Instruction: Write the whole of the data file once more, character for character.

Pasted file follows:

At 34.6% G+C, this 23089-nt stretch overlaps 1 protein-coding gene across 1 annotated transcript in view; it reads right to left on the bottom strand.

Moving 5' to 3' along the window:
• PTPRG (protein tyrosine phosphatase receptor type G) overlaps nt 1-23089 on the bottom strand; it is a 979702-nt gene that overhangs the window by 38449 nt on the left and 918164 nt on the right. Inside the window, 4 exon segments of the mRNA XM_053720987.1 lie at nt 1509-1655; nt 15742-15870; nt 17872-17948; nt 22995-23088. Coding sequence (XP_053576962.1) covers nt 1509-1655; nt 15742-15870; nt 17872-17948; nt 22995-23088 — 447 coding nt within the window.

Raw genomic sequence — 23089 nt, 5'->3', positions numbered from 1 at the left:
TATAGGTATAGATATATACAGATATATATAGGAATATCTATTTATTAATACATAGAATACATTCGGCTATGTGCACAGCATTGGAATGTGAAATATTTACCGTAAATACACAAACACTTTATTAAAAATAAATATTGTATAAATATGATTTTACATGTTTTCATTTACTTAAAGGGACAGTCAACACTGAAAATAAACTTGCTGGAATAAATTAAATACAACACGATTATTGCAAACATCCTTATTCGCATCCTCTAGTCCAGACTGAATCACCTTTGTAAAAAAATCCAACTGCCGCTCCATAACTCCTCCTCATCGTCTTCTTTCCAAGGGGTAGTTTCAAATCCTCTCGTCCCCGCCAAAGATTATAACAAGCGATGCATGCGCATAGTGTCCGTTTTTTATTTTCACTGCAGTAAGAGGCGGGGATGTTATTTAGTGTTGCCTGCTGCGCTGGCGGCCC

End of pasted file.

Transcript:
At 34.6% G+C, this 23089-nt stretch overlaps 1 protein-coding gene across 1 annotated transcript in view; it reads right to left on the bottom strand.

Moving 5' to 3' along the window:
• PTPRG (protein tyrosine phosphatase receptor type G) overlaps nt 1-23089 on the bottom strand; it is a 979702-nt gene that overhangs the window by 38449 nt on the left and 918164 nt on the right. Inside the window, 4 exon segments of the mRNA XM_053720987.1 lie at nt 1509-1655; nt 15742-15870; nt 17872-17948; nt 22995-23088. Coding sequence (XP_053576962.1) covers nt 1509-1655; nt 15742-15870; nt 17872-17948; nt 22995-23088 — 447 coding nt within the window.

Raw genomic sequence — 23089 nt, 5'->3', positions numbered from 1 at the left:
TATAGGTATAGATATATACAGATATATATAGGAATATCTATTTATTAATACATAGAATACATTCGGCTATGTGCACAGCATTGGAATGTGAAATATTTACCGTAAATACACAAACACTTTATTAAAAATAAATATTGTATAAATATGATTTTACATGTTTTCATTTACTTAAAGGGACAGTCAACACTGAAAATAAACTTGCTGGAATAAATTAAATACAACACGATTATTGCAAACATCCTTATTCGCATCCTCTAGTCCAGACTGAATCACCTTTGTAAAAAAATCCAACTGCCGCTCCATAACTCCTCCTCATCGTCTTCTTTCCAAGGGGTAGTTTCAAATCCTCTCGTCCCCGCCAAAGATTATAACAAGCGATGCATGCGCATAGTGTCCGTTTTTTATTTTCACTGCAGTAAGAGGCGGGGATGTTATTTAGTGTTGCCTGCTGCGCTGGCGGCCC